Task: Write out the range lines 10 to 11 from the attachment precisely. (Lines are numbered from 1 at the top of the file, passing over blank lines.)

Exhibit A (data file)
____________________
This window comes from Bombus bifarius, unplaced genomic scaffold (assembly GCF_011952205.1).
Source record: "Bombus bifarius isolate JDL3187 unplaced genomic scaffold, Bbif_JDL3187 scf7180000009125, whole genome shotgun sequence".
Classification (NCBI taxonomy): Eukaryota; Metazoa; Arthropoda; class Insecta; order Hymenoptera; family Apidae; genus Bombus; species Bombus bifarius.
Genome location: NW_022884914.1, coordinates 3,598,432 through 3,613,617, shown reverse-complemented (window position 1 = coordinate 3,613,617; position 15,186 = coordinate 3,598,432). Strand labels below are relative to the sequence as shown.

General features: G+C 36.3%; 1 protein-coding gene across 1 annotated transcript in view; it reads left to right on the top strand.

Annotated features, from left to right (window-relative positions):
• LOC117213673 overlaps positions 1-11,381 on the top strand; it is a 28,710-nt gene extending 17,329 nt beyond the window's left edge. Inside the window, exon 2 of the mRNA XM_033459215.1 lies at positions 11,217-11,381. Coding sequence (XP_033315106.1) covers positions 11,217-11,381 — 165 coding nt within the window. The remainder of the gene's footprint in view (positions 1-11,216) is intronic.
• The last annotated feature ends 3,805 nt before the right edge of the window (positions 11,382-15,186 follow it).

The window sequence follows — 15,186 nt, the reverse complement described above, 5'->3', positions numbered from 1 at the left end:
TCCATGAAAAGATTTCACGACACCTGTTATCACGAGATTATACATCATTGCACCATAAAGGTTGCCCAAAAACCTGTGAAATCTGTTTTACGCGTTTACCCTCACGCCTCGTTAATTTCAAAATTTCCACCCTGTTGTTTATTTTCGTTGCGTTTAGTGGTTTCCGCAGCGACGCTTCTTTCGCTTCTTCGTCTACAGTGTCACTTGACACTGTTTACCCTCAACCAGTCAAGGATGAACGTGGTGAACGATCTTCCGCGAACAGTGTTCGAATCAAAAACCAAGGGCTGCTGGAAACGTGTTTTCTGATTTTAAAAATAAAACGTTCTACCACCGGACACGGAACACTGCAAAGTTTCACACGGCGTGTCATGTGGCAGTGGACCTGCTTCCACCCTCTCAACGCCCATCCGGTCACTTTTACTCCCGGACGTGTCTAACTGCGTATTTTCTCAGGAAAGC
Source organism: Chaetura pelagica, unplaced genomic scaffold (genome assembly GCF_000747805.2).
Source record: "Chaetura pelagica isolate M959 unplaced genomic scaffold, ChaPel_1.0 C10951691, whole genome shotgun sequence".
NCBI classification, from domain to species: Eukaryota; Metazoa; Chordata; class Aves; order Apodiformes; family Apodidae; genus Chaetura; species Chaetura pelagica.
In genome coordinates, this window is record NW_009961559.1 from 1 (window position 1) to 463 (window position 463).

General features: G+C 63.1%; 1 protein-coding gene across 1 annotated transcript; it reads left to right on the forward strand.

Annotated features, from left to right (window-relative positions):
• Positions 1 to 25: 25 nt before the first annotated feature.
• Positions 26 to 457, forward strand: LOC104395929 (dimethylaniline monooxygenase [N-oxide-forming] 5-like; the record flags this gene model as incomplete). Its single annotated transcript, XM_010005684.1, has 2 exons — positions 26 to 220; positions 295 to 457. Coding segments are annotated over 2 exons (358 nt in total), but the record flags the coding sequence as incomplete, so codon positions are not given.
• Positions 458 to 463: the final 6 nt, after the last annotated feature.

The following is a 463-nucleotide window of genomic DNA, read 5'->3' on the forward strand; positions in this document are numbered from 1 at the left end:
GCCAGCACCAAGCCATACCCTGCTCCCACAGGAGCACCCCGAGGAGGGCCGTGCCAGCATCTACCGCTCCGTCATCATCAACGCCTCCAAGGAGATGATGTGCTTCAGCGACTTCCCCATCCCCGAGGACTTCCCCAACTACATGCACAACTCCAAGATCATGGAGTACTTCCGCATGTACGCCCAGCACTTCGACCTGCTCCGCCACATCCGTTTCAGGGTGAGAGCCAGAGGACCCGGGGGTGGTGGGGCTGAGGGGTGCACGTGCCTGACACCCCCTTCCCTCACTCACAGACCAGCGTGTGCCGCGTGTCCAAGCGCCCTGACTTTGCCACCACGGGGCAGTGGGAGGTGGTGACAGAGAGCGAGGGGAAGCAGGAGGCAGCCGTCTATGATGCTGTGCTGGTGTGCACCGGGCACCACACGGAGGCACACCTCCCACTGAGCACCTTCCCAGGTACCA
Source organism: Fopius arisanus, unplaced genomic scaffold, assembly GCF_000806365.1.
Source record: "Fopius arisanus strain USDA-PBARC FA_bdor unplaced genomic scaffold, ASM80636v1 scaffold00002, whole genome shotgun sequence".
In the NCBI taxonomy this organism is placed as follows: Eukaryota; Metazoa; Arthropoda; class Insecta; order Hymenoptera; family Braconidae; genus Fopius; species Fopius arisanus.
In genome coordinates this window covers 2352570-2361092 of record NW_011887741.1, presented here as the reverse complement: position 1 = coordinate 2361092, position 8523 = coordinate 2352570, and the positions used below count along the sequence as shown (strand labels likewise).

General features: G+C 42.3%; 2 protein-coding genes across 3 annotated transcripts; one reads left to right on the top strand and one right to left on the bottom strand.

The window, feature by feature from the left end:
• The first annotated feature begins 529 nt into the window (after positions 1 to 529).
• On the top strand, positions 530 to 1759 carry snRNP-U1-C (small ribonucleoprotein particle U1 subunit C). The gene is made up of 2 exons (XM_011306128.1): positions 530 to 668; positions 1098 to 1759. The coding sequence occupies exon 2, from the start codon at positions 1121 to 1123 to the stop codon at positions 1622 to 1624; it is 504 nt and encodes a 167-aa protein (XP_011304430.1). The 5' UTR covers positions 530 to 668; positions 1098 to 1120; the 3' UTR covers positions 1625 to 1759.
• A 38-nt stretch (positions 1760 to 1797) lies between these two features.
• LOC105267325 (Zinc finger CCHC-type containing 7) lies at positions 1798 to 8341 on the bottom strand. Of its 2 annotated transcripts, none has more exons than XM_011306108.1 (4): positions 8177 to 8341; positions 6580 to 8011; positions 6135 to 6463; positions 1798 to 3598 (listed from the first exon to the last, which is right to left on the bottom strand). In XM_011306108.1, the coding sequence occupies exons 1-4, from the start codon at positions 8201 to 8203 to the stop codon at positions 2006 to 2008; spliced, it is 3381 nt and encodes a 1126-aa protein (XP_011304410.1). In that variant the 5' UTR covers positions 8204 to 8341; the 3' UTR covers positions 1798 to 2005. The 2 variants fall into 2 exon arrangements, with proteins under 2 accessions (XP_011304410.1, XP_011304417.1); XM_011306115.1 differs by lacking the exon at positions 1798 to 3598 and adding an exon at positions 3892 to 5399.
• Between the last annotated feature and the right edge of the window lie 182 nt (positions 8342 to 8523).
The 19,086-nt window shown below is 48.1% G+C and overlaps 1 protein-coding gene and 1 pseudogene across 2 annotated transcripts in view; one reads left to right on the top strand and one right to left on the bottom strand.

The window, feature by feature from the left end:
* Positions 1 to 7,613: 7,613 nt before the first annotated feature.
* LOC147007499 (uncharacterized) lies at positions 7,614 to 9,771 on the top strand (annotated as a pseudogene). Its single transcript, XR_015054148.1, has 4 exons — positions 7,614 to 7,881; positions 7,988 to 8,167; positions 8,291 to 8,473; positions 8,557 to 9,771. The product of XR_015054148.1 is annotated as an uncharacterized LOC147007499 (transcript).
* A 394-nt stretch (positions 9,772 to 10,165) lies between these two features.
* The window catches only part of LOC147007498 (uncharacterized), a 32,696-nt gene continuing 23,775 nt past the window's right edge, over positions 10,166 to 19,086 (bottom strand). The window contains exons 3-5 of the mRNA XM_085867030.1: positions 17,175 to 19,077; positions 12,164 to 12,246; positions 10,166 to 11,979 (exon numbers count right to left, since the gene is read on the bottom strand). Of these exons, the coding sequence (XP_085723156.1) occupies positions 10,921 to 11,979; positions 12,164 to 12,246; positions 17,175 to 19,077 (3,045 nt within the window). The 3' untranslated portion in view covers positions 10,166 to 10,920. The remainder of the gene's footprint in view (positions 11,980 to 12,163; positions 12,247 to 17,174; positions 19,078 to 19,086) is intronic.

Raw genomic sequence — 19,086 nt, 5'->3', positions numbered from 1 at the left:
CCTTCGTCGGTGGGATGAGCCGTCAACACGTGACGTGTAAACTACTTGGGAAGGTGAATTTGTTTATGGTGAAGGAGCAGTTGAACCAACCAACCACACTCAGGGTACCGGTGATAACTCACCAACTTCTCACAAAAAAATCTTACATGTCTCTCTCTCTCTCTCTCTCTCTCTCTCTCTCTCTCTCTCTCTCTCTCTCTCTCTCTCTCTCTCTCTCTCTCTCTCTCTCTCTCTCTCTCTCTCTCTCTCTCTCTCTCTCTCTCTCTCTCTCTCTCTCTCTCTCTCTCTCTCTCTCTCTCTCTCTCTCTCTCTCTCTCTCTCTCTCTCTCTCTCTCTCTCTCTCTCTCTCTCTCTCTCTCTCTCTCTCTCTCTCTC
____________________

TCCATGAAAAGATTTCACGACACCTGTTATCACGAGATTATACATCATTGCACCATAAAGGTTGCCCAAAAACCTGTGAAATCTGTTTTACGCGTTTACCCTCACGCCTCGTTAATTTCAAAATTTCCACCCTGTTGTTTATTTTCGTTGCGTTTAGTGGTTTCCGCAGCGACGCTTCTTTCGCTTCTTCGTCTACAGTGTCACTTGACACTGTTTACCCTCAACCAGTCAAGGATGAACGTGGTGAACGATCTTCCGCGAACAGTGTTCGAATCAAAAACCAAGGGCTGCTGGAAACGTGTTTTCTGATTTTAAAAATAAAACGTTCTACCACCGGACACGGAACACTGCAAAGTTTCACACGGCGTGTCATGTGGCAGTGGACCTGCTTCCACCCTCTCAACGCCCATCCGGTCACTTTTACTCCCGGACGTGTCTAACTGCGTATTTTCTCAGGAAAGC
Source organism: Chaetura pelagica, unplaced genomic scaffold (genome assembly GCF_000747805.2).